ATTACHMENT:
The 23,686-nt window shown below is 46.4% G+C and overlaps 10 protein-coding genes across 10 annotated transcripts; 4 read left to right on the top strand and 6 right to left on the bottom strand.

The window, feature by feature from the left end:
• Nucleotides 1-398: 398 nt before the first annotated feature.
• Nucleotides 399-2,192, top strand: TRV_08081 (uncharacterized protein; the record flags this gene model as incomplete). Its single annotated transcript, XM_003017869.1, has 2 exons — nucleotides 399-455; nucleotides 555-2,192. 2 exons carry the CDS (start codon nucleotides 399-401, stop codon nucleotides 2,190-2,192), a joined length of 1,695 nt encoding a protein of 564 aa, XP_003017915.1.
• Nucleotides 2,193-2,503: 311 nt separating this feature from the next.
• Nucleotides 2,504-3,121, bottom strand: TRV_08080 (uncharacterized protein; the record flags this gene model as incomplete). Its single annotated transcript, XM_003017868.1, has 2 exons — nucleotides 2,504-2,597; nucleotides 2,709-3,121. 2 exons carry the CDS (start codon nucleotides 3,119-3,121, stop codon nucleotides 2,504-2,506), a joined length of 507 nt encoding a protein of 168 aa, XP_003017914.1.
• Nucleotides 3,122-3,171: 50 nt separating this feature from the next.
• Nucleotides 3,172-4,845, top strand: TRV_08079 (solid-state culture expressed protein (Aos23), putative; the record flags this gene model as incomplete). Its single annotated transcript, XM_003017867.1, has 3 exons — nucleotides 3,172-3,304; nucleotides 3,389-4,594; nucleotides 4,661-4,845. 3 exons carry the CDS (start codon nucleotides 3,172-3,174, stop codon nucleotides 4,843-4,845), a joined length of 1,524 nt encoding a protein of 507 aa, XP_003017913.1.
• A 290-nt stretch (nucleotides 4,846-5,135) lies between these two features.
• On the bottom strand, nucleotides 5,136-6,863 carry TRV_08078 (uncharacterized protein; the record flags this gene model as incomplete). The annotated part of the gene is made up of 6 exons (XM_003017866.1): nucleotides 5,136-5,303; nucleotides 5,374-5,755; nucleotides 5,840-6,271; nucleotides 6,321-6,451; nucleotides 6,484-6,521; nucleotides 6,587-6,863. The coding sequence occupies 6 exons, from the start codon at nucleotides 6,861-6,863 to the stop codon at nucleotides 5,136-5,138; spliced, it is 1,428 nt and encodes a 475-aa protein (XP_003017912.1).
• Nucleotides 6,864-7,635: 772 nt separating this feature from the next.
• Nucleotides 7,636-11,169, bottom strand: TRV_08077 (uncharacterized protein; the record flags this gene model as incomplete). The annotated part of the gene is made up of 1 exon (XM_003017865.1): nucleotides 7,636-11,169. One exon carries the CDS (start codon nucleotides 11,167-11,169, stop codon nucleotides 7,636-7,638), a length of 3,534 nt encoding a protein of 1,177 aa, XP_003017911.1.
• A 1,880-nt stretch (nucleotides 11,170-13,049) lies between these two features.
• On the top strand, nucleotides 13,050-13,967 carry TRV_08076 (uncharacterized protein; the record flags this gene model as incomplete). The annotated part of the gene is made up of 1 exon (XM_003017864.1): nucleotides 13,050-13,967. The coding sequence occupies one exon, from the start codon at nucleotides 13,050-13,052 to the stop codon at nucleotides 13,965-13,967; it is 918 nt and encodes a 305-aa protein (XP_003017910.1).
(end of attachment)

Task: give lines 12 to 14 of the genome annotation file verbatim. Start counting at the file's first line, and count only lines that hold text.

• Nucleotides 7,636-11,169, bottom strand: TRV_08077 (uncharacterized protein; the record flags this gene model as incomplete). The annotated part of the gene is made up of 1 exon (XM_003017865.1): nucleotides 7,636-11,169. One exon carries the CDS (start codon nucleotides 11,167-11,169, stop codon nucleotides 7,636-7,638), a length of 3,534 nt encoding a protein of 1,177 aa, XP_003017911.1.
• A 1,880-nt stretch (nucleotides 11,170-13,049) lies between these two features.
• On the top strand, nucleotides 13,050-13,967 carry TRV_08076 (uncharacterized protein; the record flags this gene model as incomplete). The annotated part of the gene is made up of 1 exon (XM_003017864.1): nucleotides 13,050-13,967. The coding sequence occupies one exon, from the start codon at nucleotides 13,050-13,052 to the stop codon at nucleotides 13,965-13,967; it is 918 nt and encodes a 305-aa protein (XP_003017910.1).